All laboratories except one that took part in a proficiency test to detect Salmonella in flaxseed performed well, according to the Dutch National Institute for Public Health and the Environment (RIVM).
A total of 42 National Reference Laboratories (NRLs) for Salmonella participated, 37 from 28 EU member states and five from other countries. The European Union Reference Laboratory (EURL) for Salmonella is held by RIVM.
Flaxseed is used as a food product and an ingredient in animal feed. The objective was to test the performance of participating labs in detecting different concentrations of Salmonella Typhimurium in flaxseed samples from the Netherlands. This is important to verify examination of samples is done uniformly in all EU member states and comparable results are obtained.
Labs used an internationally accepted method to detect Salmonella in samples. Each lab received 18 samples each containing 25-grams of flaxseed, which were artificially contaminated with two different concentrations of Salmonella Typhimurium or did not contain Salmonella. Flaxseed samples were artificially contaminated at the EURL-Salmonella lab.
They consisted of six negative samples, six with a low level of Salmonella Typhimurium (inoculum 10 colony forming units (cfu)/samples) and six with a high level (105 cfu/sample). The labs also had to test two control samples: a procedure control and a positive control with Salmonella.
The method for detection of Salmonella spp. was EN ISO 6579-1:2017 and participants were asked to report Salmonella detected or not detected for each sample after confirmation. Thirteen labs also used a second detection method for analyzing the flaxseed samples with similar results.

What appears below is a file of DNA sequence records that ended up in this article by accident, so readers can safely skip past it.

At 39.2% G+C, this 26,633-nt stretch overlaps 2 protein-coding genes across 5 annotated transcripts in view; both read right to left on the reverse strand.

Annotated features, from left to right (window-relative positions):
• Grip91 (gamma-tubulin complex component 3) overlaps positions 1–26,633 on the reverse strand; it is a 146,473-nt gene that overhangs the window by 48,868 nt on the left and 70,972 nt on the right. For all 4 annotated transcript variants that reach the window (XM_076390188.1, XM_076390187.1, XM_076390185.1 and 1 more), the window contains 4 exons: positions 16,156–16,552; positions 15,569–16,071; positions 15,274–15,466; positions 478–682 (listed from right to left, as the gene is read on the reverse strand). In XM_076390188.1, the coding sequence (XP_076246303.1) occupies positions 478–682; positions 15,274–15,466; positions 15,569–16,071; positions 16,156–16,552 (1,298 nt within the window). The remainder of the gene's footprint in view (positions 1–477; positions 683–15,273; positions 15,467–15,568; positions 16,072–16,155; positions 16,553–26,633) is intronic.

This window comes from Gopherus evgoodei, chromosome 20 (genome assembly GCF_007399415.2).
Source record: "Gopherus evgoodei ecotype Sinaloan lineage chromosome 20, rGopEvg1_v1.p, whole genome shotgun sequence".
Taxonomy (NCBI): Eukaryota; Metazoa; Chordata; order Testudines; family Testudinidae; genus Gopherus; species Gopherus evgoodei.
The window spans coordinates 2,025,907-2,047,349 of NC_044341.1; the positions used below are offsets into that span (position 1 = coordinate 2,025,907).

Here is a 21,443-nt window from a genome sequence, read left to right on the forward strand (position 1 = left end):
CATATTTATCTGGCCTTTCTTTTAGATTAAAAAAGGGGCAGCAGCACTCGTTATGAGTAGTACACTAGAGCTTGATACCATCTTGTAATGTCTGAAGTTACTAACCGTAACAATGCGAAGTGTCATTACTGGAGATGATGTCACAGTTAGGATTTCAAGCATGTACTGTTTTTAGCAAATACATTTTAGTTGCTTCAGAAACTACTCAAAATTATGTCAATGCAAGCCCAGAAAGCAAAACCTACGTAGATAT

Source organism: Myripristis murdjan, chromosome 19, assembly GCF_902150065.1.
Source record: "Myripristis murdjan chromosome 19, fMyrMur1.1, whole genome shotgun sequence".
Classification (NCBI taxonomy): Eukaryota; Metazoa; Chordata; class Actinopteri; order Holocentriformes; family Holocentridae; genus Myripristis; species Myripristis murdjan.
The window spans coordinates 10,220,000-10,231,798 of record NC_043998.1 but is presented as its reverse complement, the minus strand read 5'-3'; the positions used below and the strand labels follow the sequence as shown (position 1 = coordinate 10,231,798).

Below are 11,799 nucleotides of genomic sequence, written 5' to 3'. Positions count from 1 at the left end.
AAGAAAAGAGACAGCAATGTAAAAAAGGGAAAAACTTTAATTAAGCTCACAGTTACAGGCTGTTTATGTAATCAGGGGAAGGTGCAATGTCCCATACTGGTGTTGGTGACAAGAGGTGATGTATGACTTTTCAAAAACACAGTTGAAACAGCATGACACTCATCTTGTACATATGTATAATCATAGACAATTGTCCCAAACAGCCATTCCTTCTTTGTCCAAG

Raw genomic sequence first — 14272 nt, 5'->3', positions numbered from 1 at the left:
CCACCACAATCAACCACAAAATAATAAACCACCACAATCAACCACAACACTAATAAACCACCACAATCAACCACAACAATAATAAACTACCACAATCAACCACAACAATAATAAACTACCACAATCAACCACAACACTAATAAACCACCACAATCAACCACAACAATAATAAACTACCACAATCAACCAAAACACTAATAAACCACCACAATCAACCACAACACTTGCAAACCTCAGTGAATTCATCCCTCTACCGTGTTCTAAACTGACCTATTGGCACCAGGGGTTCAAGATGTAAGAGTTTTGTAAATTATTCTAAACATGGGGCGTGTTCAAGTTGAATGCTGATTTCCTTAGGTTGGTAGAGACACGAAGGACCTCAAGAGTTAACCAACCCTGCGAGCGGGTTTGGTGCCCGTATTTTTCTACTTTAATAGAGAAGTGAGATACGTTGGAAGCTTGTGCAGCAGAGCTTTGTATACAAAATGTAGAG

All participating NRLs for Salmonella were able to detect low- and high-level concentrations of Salmonella.
Forty-one labs detected Salmonella in all contaminated flaxseed samples with a low level of Salmonella Typhimurium. One lab detected Salmonella in five of six contaminated flaxseed samples with a low level of the pathogen. This is still above the criteria of at least three positive samples for a good performance.
All labs did not detect Salmonella in the negative samples and found it in all contaminated samples with a high level of Salmonella Typhimurium.
One lab originally reported one negative sample as positive. However, this was an issue from software to result form which was confirmed by raw data showing the sample tested negative.
Another lab swapped results of the control samples when reporting so scored a moderate performance. The lab detected Salmonella in the procedure control, while it was not detected in their own positive control sample.
This lab made a mistake when entering results for the two control samples and switched them on the result form. This was confirmed by raw data and no further actions were considered necessary, according to the report.
The EURL-Salmonella workshop 2020 is planned in Zaandam, the Netherlands for May 28 and 29. A proficiency test on detection of Salmonella in mussels is being organized this month with a deadline in April.
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